INDIANAPOLIS – Indiana would lose $4.9 billion in funding for the poor, disabled and elderly on Medicaid under the flailing Senate health care bill.
That is a 14 percent drop from what the state would receive under current law through 2026.
The estimates come from a governors-only discussion on the future of health care that was presented last week at the National Governors Association and obtained by The Journal Gazette.
Gov. Eric Holcomb has refused to provide the figures and declined to comment.
Losing the money would force state lawmakers to make tough decisions to fill the shortfall.
The federal funding reductions would grow even more severe under the Senate plan by 2036 with Indiana's loss at 32 percent, or $36.5 billion.
The Senate version of the bill has essentially collapsed in recent days as Republicans try to find enough votes to move it.
One of the key points of opposition has been from governors concerned about the hit to state coffers.
Medicaid is more than just health coverage. It provides a vital safety net to 1 in 5 Hoosiers, according to Indiana's website. About 1.4 million Hoosiers are covered in some way.
The reductions in funding include backing off of a federal commitment to states that expanded Medicaid under Obamacare, including Indiana. It also would shift Medicaid from an open-ended entitlement dependent on those who qualify and their health needs to a fixed funding structure giving states dollars based on per capita caps and block grants.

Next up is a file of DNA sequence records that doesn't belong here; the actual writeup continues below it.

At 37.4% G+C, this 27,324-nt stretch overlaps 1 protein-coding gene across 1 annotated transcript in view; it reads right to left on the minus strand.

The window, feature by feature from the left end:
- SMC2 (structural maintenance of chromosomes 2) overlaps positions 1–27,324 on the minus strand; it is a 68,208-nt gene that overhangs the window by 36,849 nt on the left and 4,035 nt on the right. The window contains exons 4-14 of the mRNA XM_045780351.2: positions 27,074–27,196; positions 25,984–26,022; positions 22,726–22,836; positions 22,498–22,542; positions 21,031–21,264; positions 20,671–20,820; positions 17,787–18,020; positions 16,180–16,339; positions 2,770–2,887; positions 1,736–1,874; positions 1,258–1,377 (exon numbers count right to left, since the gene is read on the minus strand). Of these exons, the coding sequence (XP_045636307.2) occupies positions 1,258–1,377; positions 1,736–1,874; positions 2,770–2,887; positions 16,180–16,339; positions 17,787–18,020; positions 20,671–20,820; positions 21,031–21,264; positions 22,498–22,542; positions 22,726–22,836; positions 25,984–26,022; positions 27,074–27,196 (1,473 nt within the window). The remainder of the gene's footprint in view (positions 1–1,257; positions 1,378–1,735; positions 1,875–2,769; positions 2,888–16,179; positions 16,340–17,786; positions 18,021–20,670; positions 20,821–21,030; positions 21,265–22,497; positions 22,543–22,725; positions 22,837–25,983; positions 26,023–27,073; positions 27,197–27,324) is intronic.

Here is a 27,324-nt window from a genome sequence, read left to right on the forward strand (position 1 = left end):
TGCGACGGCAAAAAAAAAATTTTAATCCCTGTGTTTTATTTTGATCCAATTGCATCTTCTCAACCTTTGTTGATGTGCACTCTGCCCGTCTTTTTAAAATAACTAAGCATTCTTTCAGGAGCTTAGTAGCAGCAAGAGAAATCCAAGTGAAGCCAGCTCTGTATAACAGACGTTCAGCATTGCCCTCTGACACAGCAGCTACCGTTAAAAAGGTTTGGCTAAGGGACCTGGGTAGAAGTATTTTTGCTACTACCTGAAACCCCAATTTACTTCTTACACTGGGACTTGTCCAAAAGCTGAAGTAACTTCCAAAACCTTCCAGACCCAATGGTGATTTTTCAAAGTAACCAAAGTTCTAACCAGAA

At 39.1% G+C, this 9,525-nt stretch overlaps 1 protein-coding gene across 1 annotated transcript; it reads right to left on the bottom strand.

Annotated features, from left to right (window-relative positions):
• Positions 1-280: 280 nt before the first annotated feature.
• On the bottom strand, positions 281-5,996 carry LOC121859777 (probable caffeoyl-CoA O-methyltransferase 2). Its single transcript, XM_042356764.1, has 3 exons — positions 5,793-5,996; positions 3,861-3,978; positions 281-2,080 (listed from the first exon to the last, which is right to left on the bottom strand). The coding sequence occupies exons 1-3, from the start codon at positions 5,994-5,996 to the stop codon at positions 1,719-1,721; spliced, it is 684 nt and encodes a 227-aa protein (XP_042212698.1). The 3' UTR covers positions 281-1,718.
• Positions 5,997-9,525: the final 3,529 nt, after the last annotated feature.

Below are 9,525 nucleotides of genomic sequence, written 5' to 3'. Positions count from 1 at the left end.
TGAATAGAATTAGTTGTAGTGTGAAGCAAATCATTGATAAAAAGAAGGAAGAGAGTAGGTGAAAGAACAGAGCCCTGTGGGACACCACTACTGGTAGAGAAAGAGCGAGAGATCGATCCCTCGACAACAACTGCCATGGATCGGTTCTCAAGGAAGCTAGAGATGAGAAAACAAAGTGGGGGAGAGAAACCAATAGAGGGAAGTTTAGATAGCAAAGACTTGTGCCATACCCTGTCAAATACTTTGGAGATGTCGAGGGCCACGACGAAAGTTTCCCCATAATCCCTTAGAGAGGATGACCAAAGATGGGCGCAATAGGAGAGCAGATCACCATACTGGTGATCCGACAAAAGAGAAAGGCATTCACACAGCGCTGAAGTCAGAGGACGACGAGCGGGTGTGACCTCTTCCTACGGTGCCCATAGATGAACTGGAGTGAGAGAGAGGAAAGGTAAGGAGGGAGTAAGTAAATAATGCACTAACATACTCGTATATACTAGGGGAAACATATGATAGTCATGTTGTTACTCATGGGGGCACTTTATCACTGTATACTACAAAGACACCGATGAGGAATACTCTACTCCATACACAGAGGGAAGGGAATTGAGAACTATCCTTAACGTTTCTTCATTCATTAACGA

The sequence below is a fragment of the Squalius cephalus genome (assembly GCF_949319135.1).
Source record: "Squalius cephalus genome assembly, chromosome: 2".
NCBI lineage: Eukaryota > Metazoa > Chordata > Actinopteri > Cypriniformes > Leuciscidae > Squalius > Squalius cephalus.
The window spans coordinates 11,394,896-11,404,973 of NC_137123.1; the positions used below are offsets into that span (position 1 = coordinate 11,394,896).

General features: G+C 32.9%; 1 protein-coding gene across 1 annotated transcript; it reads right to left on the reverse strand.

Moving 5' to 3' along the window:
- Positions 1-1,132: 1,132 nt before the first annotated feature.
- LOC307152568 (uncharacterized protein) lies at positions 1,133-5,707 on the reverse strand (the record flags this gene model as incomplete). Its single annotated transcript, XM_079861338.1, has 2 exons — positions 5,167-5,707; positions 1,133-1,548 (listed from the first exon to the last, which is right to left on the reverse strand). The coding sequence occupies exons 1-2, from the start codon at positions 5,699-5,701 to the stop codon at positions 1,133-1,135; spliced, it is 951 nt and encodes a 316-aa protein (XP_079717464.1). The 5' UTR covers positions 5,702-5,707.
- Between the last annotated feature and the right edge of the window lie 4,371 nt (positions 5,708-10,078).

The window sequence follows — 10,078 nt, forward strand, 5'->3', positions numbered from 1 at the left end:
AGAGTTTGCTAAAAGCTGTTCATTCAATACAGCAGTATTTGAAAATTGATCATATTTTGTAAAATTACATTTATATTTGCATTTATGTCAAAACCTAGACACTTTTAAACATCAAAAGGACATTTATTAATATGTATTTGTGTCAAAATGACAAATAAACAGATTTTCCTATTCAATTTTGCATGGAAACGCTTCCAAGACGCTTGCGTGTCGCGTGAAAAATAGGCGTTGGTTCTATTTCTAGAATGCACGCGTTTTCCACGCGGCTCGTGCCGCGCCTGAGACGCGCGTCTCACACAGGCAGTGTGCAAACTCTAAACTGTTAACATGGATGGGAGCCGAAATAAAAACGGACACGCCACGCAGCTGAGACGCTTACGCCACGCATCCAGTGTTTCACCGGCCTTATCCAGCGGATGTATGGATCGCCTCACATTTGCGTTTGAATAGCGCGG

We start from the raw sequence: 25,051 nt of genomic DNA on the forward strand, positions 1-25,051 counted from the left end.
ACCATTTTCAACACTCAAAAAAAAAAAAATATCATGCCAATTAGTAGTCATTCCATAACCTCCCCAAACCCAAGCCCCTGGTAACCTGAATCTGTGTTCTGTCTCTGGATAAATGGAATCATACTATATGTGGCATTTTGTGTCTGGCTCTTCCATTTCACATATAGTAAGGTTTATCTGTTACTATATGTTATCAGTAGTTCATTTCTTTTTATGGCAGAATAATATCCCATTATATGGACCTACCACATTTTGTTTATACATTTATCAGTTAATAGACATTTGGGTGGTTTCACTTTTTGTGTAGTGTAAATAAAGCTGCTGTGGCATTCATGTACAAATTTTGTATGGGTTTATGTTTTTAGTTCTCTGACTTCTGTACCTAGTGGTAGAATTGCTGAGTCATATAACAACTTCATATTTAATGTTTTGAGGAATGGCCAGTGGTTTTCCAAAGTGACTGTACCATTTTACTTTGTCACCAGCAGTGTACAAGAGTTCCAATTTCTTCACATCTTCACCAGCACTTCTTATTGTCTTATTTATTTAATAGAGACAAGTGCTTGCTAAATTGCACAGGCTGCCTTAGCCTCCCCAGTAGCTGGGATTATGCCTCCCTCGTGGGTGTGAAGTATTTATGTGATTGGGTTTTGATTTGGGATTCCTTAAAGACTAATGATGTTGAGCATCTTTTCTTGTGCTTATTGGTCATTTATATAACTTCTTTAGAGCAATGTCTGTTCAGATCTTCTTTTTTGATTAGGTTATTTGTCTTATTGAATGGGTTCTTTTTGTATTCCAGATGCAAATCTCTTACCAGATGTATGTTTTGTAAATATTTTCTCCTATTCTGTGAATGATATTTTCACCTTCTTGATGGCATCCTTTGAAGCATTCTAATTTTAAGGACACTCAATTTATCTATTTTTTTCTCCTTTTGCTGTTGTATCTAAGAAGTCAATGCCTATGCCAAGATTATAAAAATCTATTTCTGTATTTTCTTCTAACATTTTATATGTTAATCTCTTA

Last week, Holcomb said: “When there is a vote that we know is going to occur we will weigh in. But this literally changes to the tune of billions of billions of dollars every hour. And for me to start chasing some target that continues to elude us is just not productive.”
Indiana Democratic Party Chairman John Zody accused Holcomb of slow-walking the release of the information.
“He knows cutting Medicaid means shrinking access to care, fewer resources to fight opioids and could force some rural Indiana hospitals to close their doors,” Zody said. “The Hoosier economy can't afford to lose these good-paying jobs. Hundreds of thousands of Hoosiers can't go back to a time when the emergency room was their only primary care option. We can't step back from the progress we've made fighting the opioid epidemic and helping Hoosiers get back on track.”
The PowerPoint from the meeting gives a number of options for states to offset the lost federal dollars.
• Raise taxes
• Reduce spending elsewhere in the state budget
• Tighten eligibility through reduced income thresholds
• Eliminate coverage for some optional services
• Cap benefits
• Implement job search or work requirements
• Require participants to cover some costs
• Cut provider reimbursement rates
According to the data, 22 states plus D.C. would see initial cuts between 10 percent to 20 percent. Twenty states would see reductions less than 10 percent, and eight states would see cuts of more than 20 percent.